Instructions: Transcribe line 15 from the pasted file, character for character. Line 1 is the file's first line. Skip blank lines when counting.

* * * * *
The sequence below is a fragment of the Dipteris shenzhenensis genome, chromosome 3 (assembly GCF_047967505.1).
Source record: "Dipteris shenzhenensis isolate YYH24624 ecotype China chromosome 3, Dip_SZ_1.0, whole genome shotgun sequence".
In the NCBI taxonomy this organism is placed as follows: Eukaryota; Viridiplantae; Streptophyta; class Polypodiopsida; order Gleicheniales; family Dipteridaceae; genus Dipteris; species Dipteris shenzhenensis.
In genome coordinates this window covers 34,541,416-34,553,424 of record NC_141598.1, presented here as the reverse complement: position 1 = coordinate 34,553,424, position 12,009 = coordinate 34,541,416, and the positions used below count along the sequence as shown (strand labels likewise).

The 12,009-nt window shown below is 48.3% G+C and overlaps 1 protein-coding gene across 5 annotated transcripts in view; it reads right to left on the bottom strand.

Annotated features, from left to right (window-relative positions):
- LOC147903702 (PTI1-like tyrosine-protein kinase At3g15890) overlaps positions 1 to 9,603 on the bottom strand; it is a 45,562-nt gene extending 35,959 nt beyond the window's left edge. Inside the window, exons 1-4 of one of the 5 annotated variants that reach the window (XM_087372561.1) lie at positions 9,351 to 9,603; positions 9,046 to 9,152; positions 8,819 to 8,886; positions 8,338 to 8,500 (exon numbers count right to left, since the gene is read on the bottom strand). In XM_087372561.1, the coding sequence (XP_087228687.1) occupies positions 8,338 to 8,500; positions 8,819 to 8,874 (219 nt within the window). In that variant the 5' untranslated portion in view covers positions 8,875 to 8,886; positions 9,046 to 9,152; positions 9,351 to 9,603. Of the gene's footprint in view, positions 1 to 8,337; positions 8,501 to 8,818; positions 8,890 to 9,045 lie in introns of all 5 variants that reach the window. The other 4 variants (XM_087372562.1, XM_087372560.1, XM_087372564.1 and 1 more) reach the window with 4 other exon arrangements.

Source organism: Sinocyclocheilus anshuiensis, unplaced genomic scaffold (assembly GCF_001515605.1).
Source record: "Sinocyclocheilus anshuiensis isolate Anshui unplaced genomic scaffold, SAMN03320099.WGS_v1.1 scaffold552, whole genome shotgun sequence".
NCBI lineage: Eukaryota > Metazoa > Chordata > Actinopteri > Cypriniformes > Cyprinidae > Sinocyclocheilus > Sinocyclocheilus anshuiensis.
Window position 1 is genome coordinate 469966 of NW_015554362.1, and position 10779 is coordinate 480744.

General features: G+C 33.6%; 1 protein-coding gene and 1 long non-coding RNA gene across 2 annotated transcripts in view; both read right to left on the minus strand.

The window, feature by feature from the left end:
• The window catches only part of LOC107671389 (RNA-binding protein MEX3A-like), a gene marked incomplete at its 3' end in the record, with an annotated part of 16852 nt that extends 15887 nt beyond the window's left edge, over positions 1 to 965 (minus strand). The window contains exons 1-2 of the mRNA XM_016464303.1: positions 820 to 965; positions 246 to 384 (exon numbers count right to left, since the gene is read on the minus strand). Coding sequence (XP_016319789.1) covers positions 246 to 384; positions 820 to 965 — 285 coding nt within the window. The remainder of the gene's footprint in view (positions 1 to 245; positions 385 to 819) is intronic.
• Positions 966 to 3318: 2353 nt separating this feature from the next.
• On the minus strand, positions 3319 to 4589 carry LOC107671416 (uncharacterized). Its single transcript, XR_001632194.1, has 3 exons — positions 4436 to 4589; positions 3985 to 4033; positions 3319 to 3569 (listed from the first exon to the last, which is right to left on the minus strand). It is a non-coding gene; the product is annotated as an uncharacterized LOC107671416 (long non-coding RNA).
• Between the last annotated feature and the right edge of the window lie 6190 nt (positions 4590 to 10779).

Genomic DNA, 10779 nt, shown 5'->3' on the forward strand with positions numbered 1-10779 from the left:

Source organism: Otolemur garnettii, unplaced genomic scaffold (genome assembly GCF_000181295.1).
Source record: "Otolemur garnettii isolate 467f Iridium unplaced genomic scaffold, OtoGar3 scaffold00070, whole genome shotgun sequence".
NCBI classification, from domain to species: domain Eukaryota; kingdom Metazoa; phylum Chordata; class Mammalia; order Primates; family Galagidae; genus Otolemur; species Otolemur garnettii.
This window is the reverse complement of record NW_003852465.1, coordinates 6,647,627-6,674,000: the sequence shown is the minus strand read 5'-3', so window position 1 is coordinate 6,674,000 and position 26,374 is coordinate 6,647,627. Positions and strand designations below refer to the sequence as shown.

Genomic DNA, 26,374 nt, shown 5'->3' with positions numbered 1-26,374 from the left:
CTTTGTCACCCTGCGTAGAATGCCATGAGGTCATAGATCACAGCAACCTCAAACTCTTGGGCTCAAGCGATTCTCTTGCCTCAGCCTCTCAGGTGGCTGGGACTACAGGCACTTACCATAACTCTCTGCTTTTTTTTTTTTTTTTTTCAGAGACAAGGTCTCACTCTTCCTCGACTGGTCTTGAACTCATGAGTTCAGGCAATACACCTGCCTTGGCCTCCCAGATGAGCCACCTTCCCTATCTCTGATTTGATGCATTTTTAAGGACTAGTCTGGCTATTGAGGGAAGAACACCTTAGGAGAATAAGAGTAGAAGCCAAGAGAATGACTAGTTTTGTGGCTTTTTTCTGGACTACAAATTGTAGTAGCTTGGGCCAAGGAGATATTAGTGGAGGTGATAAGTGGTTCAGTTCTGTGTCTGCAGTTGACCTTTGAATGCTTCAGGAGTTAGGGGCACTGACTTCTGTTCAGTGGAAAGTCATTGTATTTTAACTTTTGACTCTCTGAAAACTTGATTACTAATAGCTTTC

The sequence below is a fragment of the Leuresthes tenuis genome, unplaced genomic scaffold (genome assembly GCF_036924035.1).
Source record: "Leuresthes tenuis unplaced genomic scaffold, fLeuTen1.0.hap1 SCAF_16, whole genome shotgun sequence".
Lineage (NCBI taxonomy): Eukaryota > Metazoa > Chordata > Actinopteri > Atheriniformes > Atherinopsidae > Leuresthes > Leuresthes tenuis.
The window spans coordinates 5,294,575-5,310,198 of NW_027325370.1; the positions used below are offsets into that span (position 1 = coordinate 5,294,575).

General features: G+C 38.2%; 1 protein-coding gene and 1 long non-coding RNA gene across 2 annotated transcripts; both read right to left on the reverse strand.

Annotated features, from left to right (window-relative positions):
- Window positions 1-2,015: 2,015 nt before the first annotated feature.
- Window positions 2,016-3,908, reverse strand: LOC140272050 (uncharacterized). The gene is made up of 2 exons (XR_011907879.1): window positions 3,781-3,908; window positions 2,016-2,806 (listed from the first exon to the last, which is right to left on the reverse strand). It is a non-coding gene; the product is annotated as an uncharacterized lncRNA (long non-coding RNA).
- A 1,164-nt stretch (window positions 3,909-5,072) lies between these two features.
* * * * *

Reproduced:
• Positions 966 to 3318: 2353 nt separating this feature from the next.